I can’t predict which camp attracts the majority of consumers. But the iPad will do a wonderful job of sorting, and from there we can start tailoring our communications strategies to fit the revamped model of Internet consumption. Hedge your bets and stay neutral for now. We’ll know soon enough which side wins out, and how they’ll rule the new era.


Flash vs. Dreamweaver: let the debate begin

At the start of my iMedia graduate program, web design was introduced via the sole conduit of Adobe Dreamweaver, the highly detailed but somewhat clunky (at least to the uninitiated) industry standard for building websites.

As those of us new to the task stumbled through mismanaged div tags, misplaced folders and just general mishaps, the web designer veterans promised something better was one the way. Something called Flash.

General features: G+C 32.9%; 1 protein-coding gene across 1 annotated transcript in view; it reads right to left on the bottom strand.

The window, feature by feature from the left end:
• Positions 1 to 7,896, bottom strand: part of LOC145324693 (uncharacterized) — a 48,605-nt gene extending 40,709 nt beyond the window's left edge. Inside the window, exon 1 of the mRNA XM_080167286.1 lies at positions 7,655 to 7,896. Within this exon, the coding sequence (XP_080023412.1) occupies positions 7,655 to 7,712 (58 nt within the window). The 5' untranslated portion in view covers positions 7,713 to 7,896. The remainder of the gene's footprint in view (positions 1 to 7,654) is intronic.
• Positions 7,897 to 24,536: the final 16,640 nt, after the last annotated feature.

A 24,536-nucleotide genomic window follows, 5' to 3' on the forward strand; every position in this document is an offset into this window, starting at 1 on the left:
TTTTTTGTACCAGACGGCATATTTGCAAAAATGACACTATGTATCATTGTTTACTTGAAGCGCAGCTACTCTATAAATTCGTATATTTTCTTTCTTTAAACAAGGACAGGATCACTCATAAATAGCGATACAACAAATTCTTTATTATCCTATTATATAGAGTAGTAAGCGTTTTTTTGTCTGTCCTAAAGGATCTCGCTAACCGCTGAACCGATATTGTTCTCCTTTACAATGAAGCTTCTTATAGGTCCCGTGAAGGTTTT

Three months later, Flash is here in all its smooth, dynamic and easy-to-grasp glory. Sure, some of its intricacies can be tricky, but you won’t gum up the whole project because you misnamed a file or tagged the wrong item back in the beginning. Everything is stored in a single document, compared to the mess of folders and assets that must be properly tracked through Dreamweaver.

Put it this way. It took me several days to create this somewhat flawed site in Dreamweaver. But it took just a night to create some satisfying pieces in Flash like this festival promotional piece, these web banners or this slideshow.

So the verdict is in right? Dreamweaver is relegated to hard drive exile in favor of its hipper cousin in the Adobe Creative Suite.